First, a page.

The author test-drove the Flying Spur in the streets of Monte Carlo. Photos by Bloomberg
The surround sound system in the car is by British hi-fi manufacturer Naim.
If you’re like me, you don’t quite know what an actual “flying spur” is.
Of course, we know the car. Bentley will be delivering the third generation of its US$214,600 (RM899,174) Flying Spur sedan early next year.
But as I lounged recently in the back of a 2020 Bentley Flying Spur gliding down the old road running from Nice to Monte Carlo, I found myself wondering from whence comes that odd moniker. The courtly French-speaking driver operating the car, sitting about 2m in front of me, was no help, nor was the glimmering Mediterranean, in all its ancient wisdom.
Is it some cowboy emblem from the American West? A rare type of mid-Asian warbler?
Turns out, it’s Scottish. The name first appeared in 1957, bequeathed on a saloon known officially as the Bentley S1 Continental Flying Spur. Bentley’s design director at the time was Arthur Talbot Johnstone, of the clan Johnstone of the Scottish Borders, whose family crest featured an iron riding spur, suspended midair. So, fittingly, the front grill of Johnstone’s vehicular Flying Spur boasted one on its grille, flying through space while the car surged forward.
The automobile has since cut quite the memorable figure.
Bentley has re-evaluated its iconic marque from the ground up this year, a risky proposal for a large, expensive, long-running sedan that, if mishandled, could grow bloated and obtuse and, with a massive 12-cylinder engine, appear woefully out of touch.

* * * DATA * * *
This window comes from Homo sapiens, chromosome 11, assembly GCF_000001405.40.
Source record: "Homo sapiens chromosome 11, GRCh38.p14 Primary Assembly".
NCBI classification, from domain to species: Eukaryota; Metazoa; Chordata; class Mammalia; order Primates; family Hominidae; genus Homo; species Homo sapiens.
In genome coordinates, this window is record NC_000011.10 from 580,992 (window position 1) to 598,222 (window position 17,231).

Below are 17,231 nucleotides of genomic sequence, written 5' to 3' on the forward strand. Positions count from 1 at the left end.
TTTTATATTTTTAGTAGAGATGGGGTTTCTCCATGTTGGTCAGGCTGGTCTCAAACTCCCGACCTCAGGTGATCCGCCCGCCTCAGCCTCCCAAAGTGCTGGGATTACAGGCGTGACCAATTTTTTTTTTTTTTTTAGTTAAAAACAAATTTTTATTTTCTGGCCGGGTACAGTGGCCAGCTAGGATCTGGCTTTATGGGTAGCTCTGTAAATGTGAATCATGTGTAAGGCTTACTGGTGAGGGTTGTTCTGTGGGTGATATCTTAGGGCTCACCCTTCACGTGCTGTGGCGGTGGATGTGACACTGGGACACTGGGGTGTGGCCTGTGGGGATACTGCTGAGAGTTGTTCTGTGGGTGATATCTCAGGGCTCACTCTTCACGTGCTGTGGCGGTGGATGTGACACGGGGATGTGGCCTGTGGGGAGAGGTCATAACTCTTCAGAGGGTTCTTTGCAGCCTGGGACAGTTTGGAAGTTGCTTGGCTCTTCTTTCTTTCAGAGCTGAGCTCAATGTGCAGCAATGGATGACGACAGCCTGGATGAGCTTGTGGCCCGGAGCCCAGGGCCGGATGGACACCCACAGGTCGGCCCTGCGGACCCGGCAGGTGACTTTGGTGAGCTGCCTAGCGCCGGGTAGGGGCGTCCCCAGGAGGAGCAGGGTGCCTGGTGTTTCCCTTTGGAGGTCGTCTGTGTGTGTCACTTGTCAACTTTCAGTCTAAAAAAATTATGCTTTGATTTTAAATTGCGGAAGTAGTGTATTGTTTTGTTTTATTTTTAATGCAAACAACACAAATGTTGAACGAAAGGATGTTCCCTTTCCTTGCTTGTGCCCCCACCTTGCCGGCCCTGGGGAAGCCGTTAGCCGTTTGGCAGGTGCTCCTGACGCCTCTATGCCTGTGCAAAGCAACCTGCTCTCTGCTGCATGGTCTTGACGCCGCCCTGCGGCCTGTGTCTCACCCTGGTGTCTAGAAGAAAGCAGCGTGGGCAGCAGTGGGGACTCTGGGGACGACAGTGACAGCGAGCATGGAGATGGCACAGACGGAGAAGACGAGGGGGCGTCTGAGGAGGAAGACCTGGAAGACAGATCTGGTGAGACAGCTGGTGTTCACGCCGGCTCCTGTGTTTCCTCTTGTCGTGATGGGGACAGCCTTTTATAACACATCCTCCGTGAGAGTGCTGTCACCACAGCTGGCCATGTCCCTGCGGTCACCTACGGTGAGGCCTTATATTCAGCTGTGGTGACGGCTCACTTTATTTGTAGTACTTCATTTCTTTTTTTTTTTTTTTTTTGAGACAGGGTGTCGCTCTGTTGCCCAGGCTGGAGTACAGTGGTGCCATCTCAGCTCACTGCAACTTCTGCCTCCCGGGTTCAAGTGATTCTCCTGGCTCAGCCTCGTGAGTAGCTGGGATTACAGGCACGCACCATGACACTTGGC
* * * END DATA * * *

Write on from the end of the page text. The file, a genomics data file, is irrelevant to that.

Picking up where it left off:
Thank goodness for British restraint. The company, currently celebrating its centenary, adjusted the little things on the car with deft attention and articulated the bigger things with masterful skill.
The result is that now, more than ever, those who need the legroom of a private jet, the silence of a library, and the type of stealthy prestige a Rolls-Royce is unlikely to offer, will find that the Flying Spur presents a joyful prospect.
First, the details
Here are the little things that pinpoint Bentley’s design genius:
a) The hood ornament has been redesigned, flattened on the top and bottom to form a more lethal-looking flying B — a right proper arrow. The wings themselves are now sculpture-level etched glass, and they illuminate at night like a glowing Rodin; the whole thing drops out of sight, or re-emerges, at the push of a button inside the cabin, or as part of the welcome sequence in the keyless entry system as the driver approaches the car. I loved how it looked, and I loved how it worked;
b) The new LED crystal-cut headlights, which are sliced like the perfect heavy bourbon crystal glass they use at the swankest of hotel bars (the US$4,735 Blackline Specification package rims them in black, like the perfect kohl-lined smoky eye);
c) The diamond knurling details throughout the interior of the cabin, including on the new angular vents for heating and cooling, which replaces the traditional round bullseye vents we saw in last year’s Flying Spur. That minor detail took a year to refine, according to Bentley product line director Peter Guest, requiring a new software algorithm to cut the 5,331 individual diamond shapes into the surface of the central vent panel alone;